They were called 'Beginning Food' and 'Advanced Beginning Food' if you took it twice, but it was the same class. There is still a Home Economics department at our hs, though.
post #36 of 59
oh, I loved our old home ec teacher. The only thing I didn't like was that you had to share the teensy kitchen and divide a simple recipe among, like, five kids. "You pour in the milk, I'll stir, and then Kylie can put it in the oven."

She had a cross-stitch club that met at lunch. Lifesaver for a dorky towheaded poor girl. Gave us misfits somewhere warm and inviting to go.
post #37 of 59
Quote:
Originally Posted by BetsyS View Post
This was part of our home ec class. I was in school right as they were changing the name to "family and consumer sciences". We learned budgeting, home decorating, cooking, sewing, and probably some other stuff I have forgotten.

I took 3 years of home ec. The third year was "parenting", open to students that had a child or had 2 years of home ec under their belt (ie me, cause they didn't know where else to put me, cause no one else wanted that much home ec in my school ) We did all the home-ec-y stuff, but geared towards small kids. And, once a month, we all shared breakfast courtesy of WIC. (I had to bring the bacon, cause I didn't have a baby or WIC )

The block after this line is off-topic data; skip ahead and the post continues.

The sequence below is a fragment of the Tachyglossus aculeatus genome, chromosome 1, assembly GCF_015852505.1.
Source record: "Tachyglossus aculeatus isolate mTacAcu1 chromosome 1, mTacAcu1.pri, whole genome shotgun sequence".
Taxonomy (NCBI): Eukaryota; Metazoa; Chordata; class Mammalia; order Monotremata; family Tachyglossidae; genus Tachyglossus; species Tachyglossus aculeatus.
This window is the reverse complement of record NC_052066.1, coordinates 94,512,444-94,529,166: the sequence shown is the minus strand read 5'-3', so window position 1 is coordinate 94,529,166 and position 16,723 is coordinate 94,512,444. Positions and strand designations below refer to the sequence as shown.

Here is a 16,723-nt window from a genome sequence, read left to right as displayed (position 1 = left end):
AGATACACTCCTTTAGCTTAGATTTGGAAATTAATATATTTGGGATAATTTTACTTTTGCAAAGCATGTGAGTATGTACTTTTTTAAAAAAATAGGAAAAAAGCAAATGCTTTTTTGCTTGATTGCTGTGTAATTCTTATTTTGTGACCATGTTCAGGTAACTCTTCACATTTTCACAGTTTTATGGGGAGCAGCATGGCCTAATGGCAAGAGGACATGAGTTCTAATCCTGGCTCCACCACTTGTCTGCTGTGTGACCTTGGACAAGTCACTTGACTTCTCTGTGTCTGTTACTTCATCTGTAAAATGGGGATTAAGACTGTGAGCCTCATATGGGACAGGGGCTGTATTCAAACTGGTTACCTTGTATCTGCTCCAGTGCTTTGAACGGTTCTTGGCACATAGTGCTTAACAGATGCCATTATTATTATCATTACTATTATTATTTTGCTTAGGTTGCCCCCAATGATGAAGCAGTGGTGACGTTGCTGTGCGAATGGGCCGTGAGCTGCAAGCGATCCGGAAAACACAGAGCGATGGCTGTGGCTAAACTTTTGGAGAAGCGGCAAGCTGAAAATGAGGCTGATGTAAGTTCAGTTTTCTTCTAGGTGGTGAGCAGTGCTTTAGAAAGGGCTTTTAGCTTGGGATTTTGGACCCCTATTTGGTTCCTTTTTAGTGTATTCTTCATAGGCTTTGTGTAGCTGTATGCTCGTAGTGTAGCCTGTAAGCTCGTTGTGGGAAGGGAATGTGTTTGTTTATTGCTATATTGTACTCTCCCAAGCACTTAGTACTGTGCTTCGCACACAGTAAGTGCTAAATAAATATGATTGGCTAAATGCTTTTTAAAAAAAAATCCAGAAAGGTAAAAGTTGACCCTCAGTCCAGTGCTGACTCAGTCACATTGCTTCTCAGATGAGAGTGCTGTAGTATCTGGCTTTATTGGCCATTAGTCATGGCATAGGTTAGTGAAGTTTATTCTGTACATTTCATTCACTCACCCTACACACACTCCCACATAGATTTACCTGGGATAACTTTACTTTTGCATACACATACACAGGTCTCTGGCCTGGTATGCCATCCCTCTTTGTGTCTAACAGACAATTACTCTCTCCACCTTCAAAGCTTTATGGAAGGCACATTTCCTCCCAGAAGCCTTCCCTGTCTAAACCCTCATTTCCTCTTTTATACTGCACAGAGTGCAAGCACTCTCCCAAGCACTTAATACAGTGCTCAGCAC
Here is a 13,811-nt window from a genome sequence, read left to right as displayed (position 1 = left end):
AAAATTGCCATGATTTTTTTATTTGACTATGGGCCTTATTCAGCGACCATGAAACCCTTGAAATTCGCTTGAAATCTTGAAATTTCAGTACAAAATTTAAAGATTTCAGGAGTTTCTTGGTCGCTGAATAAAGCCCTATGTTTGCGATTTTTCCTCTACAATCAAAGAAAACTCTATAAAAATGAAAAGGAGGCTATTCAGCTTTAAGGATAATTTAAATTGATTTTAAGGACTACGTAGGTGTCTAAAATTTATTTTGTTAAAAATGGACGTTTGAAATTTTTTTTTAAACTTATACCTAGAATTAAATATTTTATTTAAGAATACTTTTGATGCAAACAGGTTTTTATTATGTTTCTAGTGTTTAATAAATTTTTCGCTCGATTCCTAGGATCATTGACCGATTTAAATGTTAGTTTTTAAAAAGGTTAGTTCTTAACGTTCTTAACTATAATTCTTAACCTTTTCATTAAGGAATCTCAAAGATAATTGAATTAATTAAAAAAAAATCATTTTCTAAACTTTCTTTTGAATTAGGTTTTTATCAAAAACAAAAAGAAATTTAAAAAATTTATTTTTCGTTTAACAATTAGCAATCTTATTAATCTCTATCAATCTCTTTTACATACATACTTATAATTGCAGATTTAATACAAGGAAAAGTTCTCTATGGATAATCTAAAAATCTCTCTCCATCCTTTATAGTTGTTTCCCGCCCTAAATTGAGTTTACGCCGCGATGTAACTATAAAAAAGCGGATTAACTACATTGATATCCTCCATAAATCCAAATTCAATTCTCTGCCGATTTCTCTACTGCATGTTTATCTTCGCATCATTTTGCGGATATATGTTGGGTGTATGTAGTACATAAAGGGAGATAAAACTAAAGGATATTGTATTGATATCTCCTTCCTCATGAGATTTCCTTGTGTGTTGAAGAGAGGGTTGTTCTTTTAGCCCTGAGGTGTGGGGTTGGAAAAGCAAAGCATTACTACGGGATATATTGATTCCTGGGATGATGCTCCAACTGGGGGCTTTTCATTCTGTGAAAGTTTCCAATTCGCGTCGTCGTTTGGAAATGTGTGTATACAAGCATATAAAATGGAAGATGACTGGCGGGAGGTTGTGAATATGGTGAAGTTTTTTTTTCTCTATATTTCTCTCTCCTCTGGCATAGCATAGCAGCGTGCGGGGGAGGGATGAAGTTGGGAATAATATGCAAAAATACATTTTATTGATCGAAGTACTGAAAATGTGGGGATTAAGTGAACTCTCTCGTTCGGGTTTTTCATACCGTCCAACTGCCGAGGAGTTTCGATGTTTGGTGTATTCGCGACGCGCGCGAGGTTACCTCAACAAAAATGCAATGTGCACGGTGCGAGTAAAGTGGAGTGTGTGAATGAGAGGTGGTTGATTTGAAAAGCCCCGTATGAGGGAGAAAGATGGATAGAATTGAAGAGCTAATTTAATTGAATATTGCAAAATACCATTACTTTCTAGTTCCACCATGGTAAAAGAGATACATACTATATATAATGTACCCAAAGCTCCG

wedid the same stuff, we talked alot about redesigning kitchens. we touched a tiny bit on parenting and how to feed children nutritious food, but we also had an elective class called childcare and nannying, which i did.
post #38 of 59
Ah yes. Home Ec. I had one that must have been mainly sewing. I remember sewing some spandex shorts which I think included a trip to the fabric store to pick out the supplies. We also sewed sweatshirts, and I accidentally sewed mine inside out, with the fuzzy part on the outside Then, I guess to make up for that, I made extra credit project was my 9th grade dance dress. I twas a Vogue pattern and have satin, lace, velvet, boning and hundreds of tiny hand sewn tucks in the bodice. Yes, I actually wore it to the dance.

I had shop class too. Hated it! I know the T.A. did a few things for me, as well as the teacher. The funny thing is, now DH and I are building a house ourselves and I'll use any tool we have. We built our current "temporary" home we live in now. Shop class had nothing to do with the skills I have now.

I think a cross stitch club would have been fun. I would have joined.
post #39 of 59
Quote:
Originally Posted by eightyferrettoes View Post
She had a cross-stitch club that met at lunch. Lifesaver for a dorky towheaded poor girl. Gave us misfits somewhere warm and inviting to go.
I would have been all over that club like white on rice!!! I started cross stitching at 12 but noone in my school was as dorky as me, their pass times were music, sports, cutting class, smoking and getting pregnant, which is why we only had 7 graduating seniors.
post #40 of 59
My daughter had a class called "Home Career" in high school. I'm thinking about putting a laughing face in here, but I guess that might be offensive (?)

"Home career" combined some cooking with computer classes.